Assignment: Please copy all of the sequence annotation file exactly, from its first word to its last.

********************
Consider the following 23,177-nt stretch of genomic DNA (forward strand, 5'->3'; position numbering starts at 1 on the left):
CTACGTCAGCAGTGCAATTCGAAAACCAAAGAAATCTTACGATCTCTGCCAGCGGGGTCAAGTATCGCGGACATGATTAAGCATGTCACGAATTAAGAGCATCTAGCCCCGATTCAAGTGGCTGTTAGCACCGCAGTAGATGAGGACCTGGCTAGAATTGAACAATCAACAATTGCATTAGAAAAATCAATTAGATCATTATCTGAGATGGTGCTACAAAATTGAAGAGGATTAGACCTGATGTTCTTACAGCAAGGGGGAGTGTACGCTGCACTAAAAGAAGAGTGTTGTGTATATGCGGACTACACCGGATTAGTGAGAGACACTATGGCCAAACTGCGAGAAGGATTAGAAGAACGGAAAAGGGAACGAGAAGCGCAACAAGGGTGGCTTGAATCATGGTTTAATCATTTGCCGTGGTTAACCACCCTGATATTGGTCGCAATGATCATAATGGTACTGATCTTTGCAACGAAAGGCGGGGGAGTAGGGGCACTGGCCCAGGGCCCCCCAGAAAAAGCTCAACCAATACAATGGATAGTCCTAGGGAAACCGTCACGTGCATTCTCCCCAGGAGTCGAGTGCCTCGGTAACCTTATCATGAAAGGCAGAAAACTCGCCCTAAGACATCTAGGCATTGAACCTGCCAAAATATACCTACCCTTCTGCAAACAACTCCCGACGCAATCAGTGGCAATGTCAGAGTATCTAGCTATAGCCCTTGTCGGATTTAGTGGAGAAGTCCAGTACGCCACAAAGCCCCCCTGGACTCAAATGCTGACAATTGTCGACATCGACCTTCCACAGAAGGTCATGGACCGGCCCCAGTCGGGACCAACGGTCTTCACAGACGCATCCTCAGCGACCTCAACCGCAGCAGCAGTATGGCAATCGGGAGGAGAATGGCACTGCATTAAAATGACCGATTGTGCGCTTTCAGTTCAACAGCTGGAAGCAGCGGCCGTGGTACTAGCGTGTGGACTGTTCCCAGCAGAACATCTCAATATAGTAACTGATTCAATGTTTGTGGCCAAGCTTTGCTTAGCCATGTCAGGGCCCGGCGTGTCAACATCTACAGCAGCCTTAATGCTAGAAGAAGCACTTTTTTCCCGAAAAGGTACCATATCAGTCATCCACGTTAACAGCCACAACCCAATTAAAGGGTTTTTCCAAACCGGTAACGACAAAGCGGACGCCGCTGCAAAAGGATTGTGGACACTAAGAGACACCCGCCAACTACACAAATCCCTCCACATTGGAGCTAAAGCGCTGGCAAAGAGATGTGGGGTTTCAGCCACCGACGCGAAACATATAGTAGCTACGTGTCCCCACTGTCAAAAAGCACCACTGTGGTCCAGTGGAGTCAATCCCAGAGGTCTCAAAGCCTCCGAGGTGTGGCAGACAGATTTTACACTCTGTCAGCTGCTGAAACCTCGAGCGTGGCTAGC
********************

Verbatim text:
Consider the following 23,177-nt stretch of genomic DNA (forward strand, 5'->3'; position numbering starts at 1 on the left):
CTACGTCAGCAGTGCAATTCGAAAACCAAAGAAATCTTACGATCTCTGCCAGCGGGGTCAAGTATCGCGGACATGATTAAGCATGTCACGAATTAAGAGCATCTAGCCCCGATTCAAGTGGCTGTTAGCACCGCAGTAGATGAGGACCTGGCTAGAATTGAACAATCAACAATTGCATTAGAAAAATCAATTAGATCATTATCTGAGATGGTGCTACAAAATTGAAGAGGATTAGACCTGATGTTCTTACAGCAAGGGGGAGTGTACGCTGCACTAAAAGAAGAGTGTTGTGTATATGCGGACTACACCGGATTAGTGAGAGACACTATGGCCAAACTGCGAGAAGGATTAGAAGAACGGAAAAGGGAACGAGAAGCGCAACAAGGGTGGCTTGAATCATGGTTTAATCATTTGCCGTGGTTAACCACCCTGATATTGGTCGCAATGATCATAATGGTACTGATCTTTGCAACGAAAGGCGGGGGAGTAGGGGCACTGGCCCAGGGCCCCCCAGAAAAAGCTCAACCAATACAATGGATAGTCCTAGGGAAACCGTCACGTGCATTCTCCCCAGGAGTCGAGTGCCTCGGTAACCTTATCATGAAAGGCAGAAAACTCGCCCTAAGACATCTAGGCATTGAACCTGCCAAAATATACCTACCCTTCTGCAAACAACTCCCGACGCAATCAGTGGCAATGTCAGAGTATCTAGCTATAGCCCTTGTCGGATTTAGTGGAGAAGTCCAGTACGCCACAAAGCCCCCCTGGACTCAAATGCTGACAATTGTCGACATCGACCTTCCACAGAAGGTCATGGACCGGCCCCAGTCGGGACCAACGGTCTTCACAGACGCATCCTCAGCGACCTCAACCGCAGCAGCAGTATGGCAATCGGGAGGAGAATGGCACTGCATTAAAATGACCGATTGTGCGCTTTCAGTTCAACAGCTGGAAGCAGCGGCCGTGGTACTAGCGTGTGGACTGTTCCCAGCAGAACATCTCAATATAGTAACTGATTCAATGTTTGTGGCCAAGCTTTGCTTAGCCATGTCAGGGCCCGGCGTGTCAACATCTACAGCAGCCTTAATGCTAGAAGAAGCACTTTTTTCCCGAAAAGGTACCATATCAGTCATCCACGTTAACAGCCACAACCCAATTAAAGGGTTTTTCCAAACCGGTAACGACAAAGCGGACGCCGCTGCAAAAGGATTGTGGACACTAAGAGACACCCGCCAACTACACAAATCCCTCCACATTGGAGCTAAAGCGCTGGCAAAGAGATGTGGGGTTTCAGCCACCGACGCGAAACATATAGTAGCTACGTGTCCCCACTGTCAAAAAGCACCACTGTGGTCCAGTGGAGTCAATCCCAGAGGTCTCAAAGCCTCCGAGGTGTGGCAGACAGATTTTACACTCTGTCAGCTGCTGAAACCTCGAGCGTGGCTAGC